In addition, traders can identify and recall targeted products that are damaged during shipment promptly, reducing losses that would have been incurred if all batches were destroyed. 

  • Brands 

Brands can use Traceability to have a real-time view of their coffee’s origin and end journey, ensuring compliance with regulations and sustainability assurances. Traceability also gives brands a competitive advantage since 50% of consumers are willing to pay a higher price for products with a positive social and environmental impact on the supply chain. In comparison, 34% of consumers aged 16-24 would pay an extra 20% or more for an ethically sourced product.  

Providing Traceability makes brands more appealing to global consumers and eases acquiring additional accreditations and labels. 

Bean to Cup – An Exotic Journey ( Case Study )

Discover how Slay Coffee, a leading coffee brand, leveraged TraceX’s traceability solutions to revolutionize their coffee traceability practices. Learn how they ensured transparency, quality, and sustainability throughout their supply chain, from sourcing the finest coffee beans to delivering a delightful cup of coffee to their customers.

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  • Consumers 

Consumers across the world are increasingly interested in the origin and journey of the products they purchase. They are even willing to pay premium prices for ethically sourced, environmental-friendly, quality coffee. Traceability helps meet this demand by providing end-to-end transparency to end consumers since the entire voyage of the product is recorded and compliant with sustainability goals and regulations.  

  • Environment  

A traceability solution aids end-to-end transparency and efficiency. This can significantly help brands reduce their carbon footprint and take a step closer to sustainable operations. One way this is facilitated is by documenting and regulating the raw materials that are used during the cultivation and processing stages. That includes water, energy, and fertilizer consumption. Another route is recording the impact from the disposal of contaminated and damaged produce and product disposal by the consumer at the end of the product life cycle.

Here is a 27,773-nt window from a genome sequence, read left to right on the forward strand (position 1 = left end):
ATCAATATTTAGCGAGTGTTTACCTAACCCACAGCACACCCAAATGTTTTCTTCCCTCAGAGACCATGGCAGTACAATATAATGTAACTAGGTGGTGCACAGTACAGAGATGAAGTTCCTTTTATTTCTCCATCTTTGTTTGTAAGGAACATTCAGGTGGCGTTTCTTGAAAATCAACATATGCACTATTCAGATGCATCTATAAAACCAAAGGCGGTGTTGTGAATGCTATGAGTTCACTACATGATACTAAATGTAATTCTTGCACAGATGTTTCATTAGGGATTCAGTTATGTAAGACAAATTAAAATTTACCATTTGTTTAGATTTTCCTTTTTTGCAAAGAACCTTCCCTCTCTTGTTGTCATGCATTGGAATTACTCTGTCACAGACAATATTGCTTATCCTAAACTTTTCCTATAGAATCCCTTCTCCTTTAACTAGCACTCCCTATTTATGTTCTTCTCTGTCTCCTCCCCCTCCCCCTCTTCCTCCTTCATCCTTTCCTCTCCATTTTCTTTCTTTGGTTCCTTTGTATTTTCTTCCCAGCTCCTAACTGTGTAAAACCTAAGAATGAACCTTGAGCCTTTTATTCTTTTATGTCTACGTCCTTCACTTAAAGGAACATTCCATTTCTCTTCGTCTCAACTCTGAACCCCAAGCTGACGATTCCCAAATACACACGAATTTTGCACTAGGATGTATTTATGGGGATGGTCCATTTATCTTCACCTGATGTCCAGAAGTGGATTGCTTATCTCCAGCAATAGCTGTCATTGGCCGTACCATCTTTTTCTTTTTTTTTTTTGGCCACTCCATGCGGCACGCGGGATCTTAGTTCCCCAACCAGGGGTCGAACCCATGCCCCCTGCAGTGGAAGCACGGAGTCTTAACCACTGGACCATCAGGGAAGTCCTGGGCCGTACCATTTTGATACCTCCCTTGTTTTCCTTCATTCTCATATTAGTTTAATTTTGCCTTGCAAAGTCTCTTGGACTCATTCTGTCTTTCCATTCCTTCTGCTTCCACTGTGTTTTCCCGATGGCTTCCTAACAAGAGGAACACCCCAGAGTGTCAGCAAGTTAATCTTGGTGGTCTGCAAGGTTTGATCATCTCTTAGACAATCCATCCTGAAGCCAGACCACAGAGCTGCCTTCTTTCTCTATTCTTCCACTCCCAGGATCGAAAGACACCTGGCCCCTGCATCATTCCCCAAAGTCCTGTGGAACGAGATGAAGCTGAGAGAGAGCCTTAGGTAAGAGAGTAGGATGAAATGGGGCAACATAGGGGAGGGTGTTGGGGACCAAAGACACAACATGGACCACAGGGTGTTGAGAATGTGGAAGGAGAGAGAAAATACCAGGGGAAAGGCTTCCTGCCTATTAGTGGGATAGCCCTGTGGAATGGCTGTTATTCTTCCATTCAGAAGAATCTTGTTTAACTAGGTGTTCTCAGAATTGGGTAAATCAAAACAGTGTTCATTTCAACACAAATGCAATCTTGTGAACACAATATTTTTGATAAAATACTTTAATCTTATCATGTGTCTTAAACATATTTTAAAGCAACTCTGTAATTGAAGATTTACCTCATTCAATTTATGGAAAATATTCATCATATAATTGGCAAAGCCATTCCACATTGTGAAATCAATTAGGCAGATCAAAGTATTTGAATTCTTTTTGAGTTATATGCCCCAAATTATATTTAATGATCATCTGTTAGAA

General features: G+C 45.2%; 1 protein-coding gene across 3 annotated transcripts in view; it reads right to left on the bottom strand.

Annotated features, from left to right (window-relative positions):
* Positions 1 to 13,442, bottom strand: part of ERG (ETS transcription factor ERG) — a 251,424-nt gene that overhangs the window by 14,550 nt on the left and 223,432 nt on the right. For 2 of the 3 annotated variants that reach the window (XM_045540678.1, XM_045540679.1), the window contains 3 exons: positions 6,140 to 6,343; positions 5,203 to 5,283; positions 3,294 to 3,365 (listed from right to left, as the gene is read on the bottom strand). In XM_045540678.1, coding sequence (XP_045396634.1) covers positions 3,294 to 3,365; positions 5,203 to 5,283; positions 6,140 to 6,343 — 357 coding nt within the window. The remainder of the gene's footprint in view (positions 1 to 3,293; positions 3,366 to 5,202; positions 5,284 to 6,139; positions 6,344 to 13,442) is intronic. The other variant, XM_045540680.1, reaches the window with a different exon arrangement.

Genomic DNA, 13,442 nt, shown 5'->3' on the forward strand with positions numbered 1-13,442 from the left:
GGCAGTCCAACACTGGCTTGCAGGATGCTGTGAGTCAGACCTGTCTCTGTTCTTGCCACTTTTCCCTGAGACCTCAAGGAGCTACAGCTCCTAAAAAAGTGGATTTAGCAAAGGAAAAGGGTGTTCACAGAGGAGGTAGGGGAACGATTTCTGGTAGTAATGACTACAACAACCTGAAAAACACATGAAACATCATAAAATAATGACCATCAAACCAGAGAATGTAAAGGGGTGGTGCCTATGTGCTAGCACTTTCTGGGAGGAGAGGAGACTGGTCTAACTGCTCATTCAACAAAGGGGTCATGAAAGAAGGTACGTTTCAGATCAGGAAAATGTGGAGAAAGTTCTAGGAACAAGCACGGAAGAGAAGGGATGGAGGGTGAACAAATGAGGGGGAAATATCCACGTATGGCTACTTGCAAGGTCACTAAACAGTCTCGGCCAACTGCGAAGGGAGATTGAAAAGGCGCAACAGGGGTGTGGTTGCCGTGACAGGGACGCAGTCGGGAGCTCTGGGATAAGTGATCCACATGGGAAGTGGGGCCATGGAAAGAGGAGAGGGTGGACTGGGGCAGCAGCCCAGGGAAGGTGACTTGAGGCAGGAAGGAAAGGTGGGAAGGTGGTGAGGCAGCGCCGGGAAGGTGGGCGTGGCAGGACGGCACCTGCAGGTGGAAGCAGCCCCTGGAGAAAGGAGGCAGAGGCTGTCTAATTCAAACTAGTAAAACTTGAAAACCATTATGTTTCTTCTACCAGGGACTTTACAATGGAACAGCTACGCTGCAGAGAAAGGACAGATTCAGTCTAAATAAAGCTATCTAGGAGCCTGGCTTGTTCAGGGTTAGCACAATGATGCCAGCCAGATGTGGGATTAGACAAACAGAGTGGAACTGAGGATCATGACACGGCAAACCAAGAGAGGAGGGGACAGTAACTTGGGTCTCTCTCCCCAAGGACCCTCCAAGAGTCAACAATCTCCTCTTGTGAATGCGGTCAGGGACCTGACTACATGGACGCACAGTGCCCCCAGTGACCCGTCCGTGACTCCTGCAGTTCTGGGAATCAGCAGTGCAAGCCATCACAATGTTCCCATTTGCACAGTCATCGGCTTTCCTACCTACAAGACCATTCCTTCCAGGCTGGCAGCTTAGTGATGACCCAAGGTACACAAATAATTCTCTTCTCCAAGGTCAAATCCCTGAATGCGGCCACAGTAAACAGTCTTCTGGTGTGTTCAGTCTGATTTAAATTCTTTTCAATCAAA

Every cup of coffee we drink carries a carbon footprint.

The carbon emissions at each stage in the coffee supply chain add to the total carbon footprint

Know more »

Mapping the bean to cup journey

Coffee Traceability solutions will keep evolving with technology. There are solutions to trace the end-to-end journey of the bean that can solve many of the risks mentioned earlier. Above all, it helps businesses produce Sustainable Coffee. Aligning to many of the United Nations Sustainable Development Goals is possible and more manageable by making the value chain as transparent as possible. 

Adopting traceability technologies, directly and indirectly, improves resource efficiency by training farmers in sustainable agricultural practices. Climate action, Good Health, and Well-being, Responsible Production & Consumption are achievable goals because these systems create the foundation for reporting performance related to sustainable practices

TraceX’s Blockchain Traceability Solutions 

TraceX’s blockchain traceability solutions

revolutionize the coffee industry by offering unparalleled transparency in the journey from bean to cup. The technology enables every stakeholder to access a comprehensive and trustworthy account of the coffee’s origin, processing and distribution. Through blockchain, consumers, suppliers and producers can trace every step ensuring ethical practices, sustainability and authenticity.  

Companies embracing TraceX have experienced substantial improvements in bolstering their sustainability profiles and appealing to conscientious consumers. By harnessing blockchain technology, this solution simplifies auditing and verification needs, guaranteeing adherence to regulatory standards. 


Coffee traceability is more than just a buzzword in the industry. It is a vital aspect that promotes transparency, sustainability and quality throughout the coffee supply chain. By implementing robuts traceability systems from TraceX, coffee producers, exporters, roasters and retailers can gain valuable insights, build trust with consumers and contribute to more ethical and sustainable coffee industry. 

Frequently Asked Questions

Coffee traceability is the ability to track coffee beans from their origin to the final cup, ensuring transparency and quality control. It’s essential for guaranteeing the authenticity of coffee and its ethical and sustainable sourcing.

Coffee traceability empowers consumers to make informed choices about the coffee they purchase, promoting sustainability and ethical practices. For coffee producers, it opens doors to premium markets, fair pricing, and improved livelihoods.

TraceX’s traceability solution utilizes advanced technology like blockchain to track every step of the coffee supply chain. From farm to cup, it records data, ensuring transparency and authenticity. This helps in verifying sourcing practices, quality, and ethical standards in the coffee industry, benefiting both consumers and producers.